I feel like I should know this....

Simple code question, but I don’t know the answer off the top of my head.

I was asked today if it is acceptable to have copper tubing (hot and cold water supply) in direct contact with wood studs.

I am going to do my reasearch now, but I thought I would post in case anyone had a quick and easy answer.


I don’t see a problem. Heck ,I see it all the time.:cool:

What are the plumbers supposed to do , put insulating grommets at all stud penetrations???

I think not.

That was my reaction, too, but the question was asked so pointedly, I thought I would double check to see if htis was a case where conventional construction may not necessarily be by-the-book.

Everything I have found so far indicates is it proper.

You routinely run copper pipes through wooden studs. The water temperature isn’t going to cause the wood to burst into flames. The TPR valve would pop off when the temp reaches 210 deg. Most water heaters are set for around 115-120 degrees. It gets hotter than that in most attics on a good day. That is the only thing I can think of they would be worried about. ?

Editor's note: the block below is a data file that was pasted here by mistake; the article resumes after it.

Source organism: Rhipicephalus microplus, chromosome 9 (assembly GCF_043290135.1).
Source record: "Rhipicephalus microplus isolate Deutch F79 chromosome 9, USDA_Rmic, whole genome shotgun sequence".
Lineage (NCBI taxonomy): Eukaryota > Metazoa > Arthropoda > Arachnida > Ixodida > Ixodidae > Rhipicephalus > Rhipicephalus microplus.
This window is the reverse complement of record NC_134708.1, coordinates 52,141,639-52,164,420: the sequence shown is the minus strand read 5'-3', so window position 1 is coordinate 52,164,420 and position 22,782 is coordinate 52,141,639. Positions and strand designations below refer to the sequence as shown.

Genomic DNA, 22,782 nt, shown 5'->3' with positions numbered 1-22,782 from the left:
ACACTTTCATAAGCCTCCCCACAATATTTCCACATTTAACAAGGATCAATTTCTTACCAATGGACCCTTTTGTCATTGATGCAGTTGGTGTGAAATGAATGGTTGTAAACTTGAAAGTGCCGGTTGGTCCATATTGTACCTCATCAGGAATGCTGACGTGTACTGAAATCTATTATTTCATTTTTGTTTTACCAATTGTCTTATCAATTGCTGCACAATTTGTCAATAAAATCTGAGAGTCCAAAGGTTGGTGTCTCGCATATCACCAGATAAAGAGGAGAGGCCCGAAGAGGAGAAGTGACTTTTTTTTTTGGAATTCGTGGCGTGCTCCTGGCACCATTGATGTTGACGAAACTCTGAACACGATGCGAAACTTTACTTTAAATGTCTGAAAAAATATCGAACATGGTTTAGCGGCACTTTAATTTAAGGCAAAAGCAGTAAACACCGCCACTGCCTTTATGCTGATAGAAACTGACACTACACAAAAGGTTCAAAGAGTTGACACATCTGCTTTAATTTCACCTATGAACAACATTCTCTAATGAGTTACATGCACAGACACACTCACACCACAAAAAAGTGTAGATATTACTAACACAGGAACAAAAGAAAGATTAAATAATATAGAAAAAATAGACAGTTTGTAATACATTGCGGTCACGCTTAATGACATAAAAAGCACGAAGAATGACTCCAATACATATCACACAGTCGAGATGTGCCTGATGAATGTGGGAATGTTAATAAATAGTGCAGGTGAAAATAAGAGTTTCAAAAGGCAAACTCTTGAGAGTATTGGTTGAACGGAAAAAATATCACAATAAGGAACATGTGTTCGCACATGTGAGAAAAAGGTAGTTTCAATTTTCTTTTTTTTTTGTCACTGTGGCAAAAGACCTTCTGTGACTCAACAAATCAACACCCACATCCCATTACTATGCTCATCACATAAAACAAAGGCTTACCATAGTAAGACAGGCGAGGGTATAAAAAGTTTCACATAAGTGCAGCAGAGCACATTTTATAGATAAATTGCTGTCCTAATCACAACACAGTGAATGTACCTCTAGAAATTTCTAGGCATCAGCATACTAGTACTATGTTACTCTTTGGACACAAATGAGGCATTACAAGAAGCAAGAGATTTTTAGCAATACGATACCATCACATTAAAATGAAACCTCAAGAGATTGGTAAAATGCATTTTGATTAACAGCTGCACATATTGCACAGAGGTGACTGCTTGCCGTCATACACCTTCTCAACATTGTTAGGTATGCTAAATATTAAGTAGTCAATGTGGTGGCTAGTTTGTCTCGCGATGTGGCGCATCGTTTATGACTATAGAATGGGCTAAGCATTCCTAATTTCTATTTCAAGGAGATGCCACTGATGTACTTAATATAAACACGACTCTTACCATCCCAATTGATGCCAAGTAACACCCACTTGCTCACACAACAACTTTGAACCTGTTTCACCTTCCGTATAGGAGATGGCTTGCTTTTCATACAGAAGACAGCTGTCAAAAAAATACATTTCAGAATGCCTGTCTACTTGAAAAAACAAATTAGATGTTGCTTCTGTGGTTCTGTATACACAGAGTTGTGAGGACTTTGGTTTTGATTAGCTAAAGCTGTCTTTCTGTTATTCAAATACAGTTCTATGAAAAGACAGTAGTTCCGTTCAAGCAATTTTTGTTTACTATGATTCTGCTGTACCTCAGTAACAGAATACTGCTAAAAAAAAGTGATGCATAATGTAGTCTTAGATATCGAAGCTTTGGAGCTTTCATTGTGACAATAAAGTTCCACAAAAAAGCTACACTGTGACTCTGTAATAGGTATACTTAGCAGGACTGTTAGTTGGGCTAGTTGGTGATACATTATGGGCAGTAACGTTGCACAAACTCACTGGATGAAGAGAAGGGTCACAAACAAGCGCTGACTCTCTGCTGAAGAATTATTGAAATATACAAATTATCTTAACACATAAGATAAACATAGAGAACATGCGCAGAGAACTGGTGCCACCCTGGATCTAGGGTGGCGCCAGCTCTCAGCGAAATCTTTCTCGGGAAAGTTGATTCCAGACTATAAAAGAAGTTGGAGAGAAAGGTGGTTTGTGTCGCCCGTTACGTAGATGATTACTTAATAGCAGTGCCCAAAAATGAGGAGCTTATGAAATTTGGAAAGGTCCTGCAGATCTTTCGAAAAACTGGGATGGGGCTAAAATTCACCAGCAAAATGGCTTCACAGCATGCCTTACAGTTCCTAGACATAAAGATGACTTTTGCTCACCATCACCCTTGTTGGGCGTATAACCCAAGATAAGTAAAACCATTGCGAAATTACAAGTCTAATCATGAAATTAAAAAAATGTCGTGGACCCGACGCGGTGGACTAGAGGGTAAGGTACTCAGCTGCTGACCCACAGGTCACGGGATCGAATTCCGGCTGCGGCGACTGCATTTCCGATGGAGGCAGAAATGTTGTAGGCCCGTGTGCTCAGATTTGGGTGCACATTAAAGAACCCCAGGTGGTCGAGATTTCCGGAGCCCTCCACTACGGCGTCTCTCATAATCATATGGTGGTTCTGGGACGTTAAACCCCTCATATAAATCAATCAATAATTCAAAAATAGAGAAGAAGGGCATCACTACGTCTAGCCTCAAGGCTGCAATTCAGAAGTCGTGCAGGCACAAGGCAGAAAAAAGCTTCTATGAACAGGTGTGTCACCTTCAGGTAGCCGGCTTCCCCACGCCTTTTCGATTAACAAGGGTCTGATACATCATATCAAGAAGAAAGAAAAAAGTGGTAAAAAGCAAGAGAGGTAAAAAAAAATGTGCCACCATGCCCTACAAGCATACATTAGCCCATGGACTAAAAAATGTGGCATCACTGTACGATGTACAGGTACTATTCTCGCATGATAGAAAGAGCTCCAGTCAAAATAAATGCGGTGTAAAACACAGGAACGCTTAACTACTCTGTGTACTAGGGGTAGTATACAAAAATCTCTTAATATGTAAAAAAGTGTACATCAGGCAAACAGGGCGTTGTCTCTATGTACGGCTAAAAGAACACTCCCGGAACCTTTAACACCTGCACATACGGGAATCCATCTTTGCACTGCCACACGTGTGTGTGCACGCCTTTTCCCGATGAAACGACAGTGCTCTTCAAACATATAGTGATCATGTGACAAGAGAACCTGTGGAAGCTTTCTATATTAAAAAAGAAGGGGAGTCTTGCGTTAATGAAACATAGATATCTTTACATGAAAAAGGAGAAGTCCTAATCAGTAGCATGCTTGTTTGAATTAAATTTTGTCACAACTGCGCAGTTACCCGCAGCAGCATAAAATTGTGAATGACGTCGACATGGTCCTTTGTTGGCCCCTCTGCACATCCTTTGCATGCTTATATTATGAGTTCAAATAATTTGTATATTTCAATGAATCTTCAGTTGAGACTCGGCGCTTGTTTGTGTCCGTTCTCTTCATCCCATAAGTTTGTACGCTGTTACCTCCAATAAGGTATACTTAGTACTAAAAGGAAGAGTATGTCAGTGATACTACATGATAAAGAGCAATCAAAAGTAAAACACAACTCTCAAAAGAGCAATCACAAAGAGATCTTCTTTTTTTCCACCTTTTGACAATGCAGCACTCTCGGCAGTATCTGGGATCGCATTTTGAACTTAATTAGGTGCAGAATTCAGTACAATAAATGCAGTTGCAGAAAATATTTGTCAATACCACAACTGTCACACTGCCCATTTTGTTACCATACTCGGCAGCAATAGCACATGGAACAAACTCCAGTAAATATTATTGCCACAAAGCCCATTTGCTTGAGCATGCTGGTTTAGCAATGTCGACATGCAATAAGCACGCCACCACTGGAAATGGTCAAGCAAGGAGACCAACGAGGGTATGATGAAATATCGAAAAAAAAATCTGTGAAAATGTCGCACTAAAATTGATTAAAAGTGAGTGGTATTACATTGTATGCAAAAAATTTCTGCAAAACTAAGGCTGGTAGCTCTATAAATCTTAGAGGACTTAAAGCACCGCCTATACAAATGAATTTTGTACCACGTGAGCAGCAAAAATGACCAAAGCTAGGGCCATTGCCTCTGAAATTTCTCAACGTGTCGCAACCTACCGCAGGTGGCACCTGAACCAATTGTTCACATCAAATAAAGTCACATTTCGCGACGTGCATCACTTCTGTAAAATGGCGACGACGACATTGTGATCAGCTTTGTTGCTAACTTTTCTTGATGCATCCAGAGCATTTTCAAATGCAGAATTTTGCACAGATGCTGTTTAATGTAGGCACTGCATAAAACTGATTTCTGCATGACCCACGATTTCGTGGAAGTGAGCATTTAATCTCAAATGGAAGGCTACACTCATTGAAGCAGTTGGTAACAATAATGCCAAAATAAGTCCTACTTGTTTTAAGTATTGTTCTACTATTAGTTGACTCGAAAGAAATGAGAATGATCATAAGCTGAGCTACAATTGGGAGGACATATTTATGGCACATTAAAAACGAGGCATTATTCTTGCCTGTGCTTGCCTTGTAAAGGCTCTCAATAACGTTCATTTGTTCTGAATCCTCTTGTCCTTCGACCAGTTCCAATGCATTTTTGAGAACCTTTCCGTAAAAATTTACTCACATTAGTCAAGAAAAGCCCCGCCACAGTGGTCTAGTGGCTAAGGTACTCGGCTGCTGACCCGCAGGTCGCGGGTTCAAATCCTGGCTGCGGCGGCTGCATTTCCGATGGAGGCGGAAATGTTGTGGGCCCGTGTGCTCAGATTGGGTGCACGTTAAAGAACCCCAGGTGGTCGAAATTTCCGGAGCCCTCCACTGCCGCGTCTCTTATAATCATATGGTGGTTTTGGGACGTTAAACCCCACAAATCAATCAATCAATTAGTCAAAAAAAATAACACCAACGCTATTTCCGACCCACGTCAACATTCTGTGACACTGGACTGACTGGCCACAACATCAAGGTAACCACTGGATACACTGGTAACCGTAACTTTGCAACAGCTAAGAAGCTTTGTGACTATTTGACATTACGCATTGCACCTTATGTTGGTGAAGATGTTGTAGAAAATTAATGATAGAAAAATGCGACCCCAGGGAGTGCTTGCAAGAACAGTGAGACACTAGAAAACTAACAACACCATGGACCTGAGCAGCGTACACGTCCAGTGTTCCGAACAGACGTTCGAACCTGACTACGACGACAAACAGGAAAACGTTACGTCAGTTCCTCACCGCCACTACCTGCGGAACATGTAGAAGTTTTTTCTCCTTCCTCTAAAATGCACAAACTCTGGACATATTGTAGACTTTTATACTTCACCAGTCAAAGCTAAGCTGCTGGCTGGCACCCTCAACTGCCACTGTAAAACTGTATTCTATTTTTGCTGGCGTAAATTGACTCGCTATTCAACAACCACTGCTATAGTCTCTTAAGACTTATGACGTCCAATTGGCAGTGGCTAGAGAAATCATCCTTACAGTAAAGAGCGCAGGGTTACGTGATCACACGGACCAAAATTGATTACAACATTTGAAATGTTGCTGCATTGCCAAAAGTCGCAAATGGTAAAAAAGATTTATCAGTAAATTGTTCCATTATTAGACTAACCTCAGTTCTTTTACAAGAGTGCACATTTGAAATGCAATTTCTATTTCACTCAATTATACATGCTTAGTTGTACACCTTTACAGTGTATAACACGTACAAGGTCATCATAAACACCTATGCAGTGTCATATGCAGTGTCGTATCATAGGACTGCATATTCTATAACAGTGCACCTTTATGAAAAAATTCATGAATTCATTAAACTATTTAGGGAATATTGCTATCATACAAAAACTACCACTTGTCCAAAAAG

The only reason I can think of its being isolated is to prevent squeaking from expansion and contraction—most better plumbers actually do put plastic grommets whenever they go through wood joists/studs.

I guess it may help you understand the post if I tell you that the question was asked of me standing atop a 23 story building all of which has metal studs except the wood frame that the water heater plumbing is fastened to.

Someone must have scared the guy about this use of wood in the building, or told him that the expansion/contraction noices will echo) and he was quizzing me very pointedly and agressively. I could not quote the code allowing it but said it is what I have seen typically, but I would double check to make certain.

Consider me certain!

Hey Joe…Commercial Inspection???..:smiley: